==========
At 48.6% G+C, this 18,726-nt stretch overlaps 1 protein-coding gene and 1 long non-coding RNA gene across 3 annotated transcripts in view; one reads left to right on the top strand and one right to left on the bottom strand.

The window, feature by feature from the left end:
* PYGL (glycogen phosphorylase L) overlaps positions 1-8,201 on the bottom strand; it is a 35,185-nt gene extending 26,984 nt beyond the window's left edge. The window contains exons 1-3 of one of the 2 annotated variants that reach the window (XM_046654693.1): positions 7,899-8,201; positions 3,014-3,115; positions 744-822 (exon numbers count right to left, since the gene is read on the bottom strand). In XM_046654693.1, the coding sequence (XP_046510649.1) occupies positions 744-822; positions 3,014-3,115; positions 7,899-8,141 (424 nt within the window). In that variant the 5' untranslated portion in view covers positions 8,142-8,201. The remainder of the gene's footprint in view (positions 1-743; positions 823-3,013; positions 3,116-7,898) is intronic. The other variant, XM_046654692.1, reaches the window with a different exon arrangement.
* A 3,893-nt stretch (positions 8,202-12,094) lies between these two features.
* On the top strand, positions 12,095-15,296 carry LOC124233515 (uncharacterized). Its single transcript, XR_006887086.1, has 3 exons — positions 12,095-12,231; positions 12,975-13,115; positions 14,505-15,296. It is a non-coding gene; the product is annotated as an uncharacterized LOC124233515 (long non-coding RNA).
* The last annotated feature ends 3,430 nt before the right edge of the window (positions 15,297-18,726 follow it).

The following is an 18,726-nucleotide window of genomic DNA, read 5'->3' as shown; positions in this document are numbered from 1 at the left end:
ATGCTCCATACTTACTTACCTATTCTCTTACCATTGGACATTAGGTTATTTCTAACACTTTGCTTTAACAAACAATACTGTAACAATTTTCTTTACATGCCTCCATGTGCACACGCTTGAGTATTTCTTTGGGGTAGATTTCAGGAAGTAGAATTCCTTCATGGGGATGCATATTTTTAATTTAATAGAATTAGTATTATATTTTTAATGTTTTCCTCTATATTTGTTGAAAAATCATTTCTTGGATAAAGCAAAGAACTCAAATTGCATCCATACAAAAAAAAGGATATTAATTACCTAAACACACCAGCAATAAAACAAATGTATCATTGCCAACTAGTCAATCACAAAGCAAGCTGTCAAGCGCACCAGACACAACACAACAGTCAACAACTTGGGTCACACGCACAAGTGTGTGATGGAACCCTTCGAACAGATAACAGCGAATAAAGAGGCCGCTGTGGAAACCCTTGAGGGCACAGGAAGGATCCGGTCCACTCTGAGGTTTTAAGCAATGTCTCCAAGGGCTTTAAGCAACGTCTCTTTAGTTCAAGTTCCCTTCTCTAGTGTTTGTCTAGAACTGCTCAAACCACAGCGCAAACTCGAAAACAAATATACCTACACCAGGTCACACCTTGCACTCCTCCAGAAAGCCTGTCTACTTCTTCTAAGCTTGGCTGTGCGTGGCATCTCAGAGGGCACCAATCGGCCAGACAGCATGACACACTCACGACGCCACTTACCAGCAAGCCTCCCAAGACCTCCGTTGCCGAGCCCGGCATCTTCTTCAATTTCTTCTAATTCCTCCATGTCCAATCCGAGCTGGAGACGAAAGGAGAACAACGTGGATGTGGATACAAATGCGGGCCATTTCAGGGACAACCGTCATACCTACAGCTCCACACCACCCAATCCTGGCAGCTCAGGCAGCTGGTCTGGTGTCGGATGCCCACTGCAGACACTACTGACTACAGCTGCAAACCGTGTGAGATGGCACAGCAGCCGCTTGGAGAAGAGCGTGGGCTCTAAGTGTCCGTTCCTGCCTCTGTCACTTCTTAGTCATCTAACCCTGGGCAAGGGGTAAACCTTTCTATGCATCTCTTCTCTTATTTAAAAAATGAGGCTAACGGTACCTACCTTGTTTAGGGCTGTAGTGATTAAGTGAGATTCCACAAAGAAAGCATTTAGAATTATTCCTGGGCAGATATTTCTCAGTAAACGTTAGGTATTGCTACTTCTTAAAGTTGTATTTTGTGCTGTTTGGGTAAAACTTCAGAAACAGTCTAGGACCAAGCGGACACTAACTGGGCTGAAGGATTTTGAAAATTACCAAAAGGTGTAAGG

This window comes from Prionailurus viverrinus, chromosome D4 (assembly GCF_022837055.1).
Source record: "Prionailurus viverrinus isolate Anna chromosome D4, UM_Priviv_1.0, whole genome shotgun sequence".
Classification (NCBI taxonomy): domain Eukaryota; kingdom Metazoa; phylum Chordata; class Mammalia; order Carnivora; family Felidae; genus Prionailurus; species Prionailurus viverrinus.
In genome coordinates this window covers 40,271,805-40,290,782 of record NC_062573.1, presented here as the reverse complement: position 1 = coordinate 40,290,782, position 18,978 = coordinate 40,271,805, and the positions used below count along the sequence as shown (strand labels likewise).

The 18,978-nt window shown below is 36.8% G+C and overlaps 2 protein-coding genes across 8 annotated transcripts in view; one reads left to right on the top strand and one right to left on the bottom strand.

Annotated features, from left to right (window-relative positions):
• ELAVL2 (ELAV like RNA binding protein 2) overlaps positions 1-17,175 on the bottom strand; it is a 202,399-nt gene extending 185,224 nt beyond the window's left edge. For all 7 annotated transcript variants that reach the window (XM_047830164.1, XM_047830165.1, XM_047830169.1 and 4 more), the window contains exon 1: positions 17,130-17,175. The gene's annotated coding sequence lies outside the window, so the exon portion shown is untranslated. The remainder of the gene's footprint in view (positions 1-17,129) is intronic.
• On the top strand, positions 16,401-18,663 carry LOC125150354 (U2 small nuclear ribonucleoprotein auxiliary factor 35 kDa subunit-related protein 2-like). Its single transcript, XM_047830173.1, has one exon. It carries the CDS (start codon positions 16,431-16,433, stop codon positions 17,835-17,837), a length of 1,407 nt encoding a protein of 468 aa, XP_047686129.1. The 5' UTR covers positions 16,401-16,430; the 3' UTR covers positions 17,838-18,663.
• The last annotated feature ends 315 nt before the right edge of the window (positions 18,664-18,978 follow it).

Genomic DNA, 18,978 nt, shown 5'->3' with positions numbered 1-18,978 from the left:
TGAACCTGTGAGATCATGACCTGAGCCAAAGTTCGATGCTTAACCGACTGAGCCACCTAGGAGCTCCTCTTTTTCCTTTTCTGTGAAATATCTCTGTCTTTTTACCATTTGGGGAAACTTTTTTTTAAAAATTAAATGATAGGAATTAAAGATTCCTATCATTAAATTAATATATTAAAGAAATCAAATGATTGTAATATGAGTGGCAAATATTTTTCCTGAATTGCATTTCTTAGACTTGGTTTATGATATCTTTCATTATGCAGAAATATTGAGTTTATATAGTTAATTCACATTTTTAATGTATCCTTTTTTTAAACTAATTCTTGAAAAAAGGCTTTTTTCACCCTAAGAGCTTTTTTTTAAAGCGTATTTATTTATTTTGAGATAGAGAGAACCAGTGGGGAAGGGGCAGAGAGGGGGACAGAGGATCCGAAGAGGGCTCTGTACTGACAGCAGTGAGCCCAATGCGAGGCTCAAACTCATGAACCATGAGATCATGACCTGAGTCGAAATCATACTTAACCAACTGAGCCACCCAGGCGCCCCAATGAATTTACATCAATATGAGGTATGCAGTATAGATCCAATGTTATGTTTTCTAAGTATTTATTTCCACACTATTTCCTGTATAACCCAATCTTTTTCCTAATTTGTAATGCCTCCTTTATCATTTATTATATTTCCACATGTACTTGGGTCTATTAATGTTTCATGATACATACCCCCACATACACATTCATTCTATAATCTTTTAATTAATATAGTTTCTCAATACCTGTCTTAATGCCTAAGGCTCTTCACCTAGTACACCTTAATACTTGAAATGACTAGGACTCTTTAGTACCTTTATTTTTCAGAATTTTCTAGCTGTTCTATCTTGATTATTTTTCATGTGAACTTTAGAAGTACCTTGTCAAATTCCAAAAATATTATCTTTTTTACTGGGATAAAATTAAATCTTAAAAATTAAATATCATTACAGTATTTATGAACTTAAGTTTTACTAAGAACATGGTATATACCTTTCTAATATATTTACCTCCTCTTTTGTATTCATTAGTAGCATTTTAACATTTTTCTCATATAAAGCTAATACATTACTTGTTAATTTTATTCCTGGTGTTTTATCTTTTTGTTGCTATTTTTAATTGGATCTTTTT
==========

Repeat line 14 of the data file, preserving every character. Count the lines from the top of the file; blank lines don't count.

Annotated features, from left to right (window-relative positions):